RPO Then And Now

Thursday, March 1, 2012
Write To The Editor Reprints

In its beginning, recruitment-process outsourcing was a response to the boom-or-bust mentality of companies that would cycle through large-scale hiring to hiring freezes, sometimes in the same year.

Back then, RPO companies provided remote sourcing, resume farming through automation, call-center interviews and resume delivery. It has since become much more complex and dependent on many types of innovation and technology.

Before we examine the role of social media, digital networking, Software-as-a-Service and other means of improving hiring and hiring effectiveness, let's re-examine why hiring is such a critical function. HR professionals are confronted with a sea of conflicting data on unemployment, jobs availability and macro-economic trends. But, amidst all that conflicting data, there is some clarity: Labor supply for skilled managers faces the highest level of disruptive lack of supply in 40 years. The baby boomers are at retirement, not just in the United States, but in the world.

In Western Europe, the United States and Japan, we face a massive resourcing challenge that will disrupt the productivity gains we have seen over the last seven years. RPO today offers one very real answer to this issue, and recruiting -- along with learning and training -- is probably the most important issue facing the HR executive for the next five years.

The modern tools available to us through RPO are very rich and growing year by year:

* Social media is being incorporated massively throughout the industry, and almost all top-tier RPO providers use LinkedIn, Facebook, Twitter and a host of other sites to extend their sourcing networks. At the same time, these host companies are improving their games and profile and contact scanning, and are pushing participants to extend their own networks by adding keywords to their profiles -- which, in turn, enhances the searchability of the profile for job requirements.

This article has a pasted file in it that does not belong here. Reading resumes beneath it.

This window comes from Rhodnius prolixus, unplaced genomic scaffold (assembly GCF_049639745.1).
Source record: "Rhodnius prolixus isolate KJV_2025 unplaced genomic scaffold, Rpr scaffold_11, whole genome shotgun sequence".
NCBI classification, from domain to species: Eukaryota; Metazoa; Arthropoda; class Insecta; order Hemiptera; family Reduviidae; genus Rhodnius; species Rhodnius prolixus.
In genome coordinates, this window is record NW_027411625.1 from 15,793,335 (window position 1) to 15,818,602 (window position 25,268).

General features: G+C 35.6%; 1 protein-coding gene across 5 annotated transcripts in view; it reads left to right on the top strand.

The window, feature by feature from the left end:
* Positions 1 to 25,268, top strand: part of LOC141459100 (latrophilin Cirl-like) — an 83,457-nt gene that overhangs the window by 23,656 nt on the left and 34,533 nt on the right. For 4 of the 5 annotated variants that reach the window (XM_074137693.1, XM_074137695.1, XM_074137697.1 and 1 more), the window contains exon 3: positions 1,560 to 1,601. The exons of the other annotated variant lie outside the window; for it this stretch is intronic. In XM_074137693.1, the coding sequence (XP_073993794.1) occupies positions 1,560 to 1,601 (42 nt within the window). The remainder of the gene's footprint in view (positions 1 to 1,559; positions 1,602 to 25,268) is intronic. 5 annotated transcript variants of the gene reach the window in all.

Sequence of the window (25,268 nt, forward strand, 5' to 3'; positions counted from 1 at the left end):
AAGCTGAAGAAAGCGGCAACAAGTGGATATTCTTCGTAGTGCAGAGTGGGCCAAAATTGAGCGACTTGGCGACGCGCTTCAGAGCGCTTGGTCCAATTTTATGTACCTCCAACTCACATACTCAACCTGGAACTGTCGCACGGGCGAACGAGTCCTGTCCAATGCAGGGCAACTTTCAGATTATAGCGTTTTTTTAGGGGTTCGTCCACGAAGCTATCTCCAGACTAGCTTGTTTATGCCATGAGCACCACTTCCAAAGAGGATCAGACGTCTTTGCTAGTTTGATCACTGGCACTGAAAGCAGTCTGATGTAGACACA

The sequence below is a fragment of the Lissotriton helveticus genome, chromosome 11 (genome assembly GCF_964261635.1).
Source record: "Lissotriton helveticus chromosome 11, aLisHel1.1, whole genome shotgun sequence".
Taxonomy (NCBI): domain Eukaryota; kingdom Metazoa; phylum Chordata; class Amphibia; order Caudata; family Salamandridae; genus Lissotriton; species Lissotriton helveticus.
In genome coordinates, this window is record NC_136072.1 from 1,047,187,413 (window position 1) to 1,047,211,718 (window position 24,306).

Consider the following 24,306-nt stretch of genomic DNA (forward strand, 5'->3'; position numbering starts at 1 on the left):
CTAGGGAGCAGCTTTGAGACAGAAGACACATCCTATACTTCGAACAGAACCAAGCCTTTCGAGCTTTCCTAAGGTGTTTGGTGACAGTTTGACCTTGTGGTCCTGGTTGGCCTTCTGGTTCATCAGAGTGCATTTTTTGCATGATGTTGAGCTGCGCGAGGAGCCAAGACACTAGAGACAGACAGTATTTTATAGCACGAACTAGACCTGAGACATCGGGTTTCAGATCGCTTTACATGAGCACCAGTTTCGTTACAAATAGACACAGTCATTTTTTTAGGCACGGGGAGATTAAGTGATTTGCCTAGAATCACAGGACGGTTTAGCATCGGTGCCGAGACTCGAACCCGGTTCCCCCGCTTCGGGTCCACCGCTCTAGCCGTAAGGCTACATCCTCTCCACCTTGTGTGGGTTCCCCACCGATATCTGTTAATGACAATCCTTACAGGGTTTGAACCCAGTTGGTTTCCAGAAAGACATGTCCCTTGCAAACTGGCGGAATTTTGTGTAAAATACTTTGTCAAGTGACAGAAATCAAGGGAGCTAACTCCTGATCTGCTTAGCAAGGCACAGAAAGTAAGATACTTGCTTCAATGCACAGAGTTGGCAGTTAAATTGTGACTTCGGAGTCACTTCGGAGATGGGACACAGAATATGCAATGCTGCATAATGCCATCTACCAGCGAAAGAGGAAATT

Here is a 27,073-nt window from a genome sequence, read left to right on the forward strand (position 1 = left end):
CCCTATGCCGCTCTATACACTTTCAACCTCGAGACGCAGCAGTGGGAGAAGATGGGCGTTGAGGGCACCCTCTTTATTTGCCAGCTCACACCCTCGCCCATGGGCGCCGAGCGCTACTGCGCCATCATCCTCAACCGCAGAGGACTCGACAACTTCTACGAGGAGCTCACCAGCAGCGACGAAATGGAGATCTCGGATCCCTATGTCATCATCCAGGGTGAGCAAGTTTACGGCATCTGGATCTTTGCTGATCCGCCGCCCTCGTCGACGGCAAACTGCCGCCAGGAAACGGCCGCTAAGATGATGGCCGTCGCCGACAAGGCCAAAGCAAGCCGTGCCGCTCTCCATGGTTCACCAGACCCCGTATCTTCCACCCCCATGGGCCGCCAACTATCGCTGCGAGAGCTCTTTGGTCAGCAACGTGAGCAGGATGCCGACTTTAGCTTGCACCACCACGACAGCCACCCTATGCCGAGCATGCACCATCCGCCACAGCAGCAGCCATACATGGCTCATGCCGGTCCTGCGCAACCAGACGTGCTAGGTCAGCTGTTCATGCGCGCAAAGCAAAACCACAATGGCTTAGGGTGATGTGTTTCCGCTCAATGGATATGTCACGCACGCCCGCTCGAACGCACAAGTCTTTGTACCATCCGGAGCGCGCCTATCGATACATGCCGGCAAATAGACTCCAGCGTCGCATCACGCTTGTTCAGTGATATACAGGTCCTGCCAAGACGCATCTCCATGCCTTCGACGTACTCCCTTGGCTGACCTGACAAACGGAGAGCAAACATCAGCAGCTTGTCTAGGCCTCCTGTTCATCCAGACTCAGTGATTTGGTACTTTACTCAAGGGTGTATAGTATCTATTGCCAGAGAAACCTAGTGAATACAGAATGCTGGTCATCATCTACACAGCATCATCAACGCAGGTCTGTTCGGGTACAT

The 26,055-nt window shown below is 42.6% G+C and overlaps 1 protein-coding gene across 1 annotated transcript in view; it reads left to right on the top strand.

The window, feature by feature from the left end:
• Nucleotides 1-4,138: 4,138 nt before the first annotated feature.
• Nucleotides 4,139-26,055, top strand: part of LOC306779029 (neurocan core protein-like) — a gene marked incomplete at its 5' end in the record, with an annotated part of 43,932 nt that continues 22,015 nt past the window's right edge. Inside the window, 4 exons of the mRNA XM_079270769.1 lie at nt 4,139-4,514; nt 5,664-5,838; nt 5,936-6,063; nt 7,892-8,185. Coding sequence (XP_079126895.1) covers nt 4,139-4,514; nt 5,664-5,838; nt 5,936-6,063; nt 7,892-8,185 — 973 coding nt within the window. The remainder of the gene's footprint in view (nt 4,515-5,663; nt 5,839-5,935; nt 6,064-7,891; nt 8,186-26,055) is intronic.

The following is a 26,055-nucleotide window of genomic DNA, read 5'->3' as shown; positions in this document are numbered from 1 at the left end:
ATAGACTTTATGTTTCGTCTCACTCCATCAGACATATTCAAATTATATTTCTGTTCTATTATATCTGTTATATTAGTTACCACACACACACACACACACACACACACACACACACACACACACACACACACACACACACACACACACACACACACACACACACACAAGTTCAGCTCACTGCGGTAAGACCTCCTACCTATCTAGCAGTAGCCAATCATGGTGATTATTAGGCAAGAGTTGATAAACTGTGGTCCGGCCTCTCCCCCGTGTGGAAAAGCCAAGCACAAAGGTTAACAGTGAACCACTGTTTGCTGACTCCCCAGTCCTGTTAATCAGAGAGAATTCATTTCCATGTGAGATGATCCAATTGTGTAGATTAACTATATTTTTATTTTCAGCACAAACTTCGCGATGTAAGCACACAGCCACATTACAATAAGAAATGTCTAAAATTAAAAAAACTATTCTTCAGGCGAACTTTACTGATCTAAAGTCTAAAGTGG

* Talent communities are being developed by the RPO providers. Some are managing knowledge-sharing sites that enable engineers and health professionals to find white papers, post questions about problems and issues, and share commentary. Discipline-specific blogging helps build communities of talent and interest -- and, of course, provides an active roster to mine for candidates.

Newsletter Sign-Up:

HR Technology
Talent Management
HR Leadership
Inside HR Tech
Special Offers

Email Address

Privacy Policy

* The use of time-to-effectiveness tools is accelerating. Online assessment and profiling are both part of the services of several innovative RPO providers. These tools allow the hiring manager and interview group to focus on the most critical facets of the hiring decision rather than having to first understand how the candidate perceives and tackles problems.

As we come back into strong hiring needs -- in part, due to the economic cycle and, in part, due to generational demographics -- we need to exploit the current capacity of the RPO industry as much as we can.

Internal-hiring resources must focus on critical hires and next-generation leadership. RPO providers can help with all ends of the hiring spectrum, and we should be deploying the innovation and technology available through them to supplement and enhance our own internal resources.


Lowell Williams is a director in KPMG's Shared Services and Outsourcing Advisory group, based in New York. He can be reached at

Copyright 2017© LRP Publications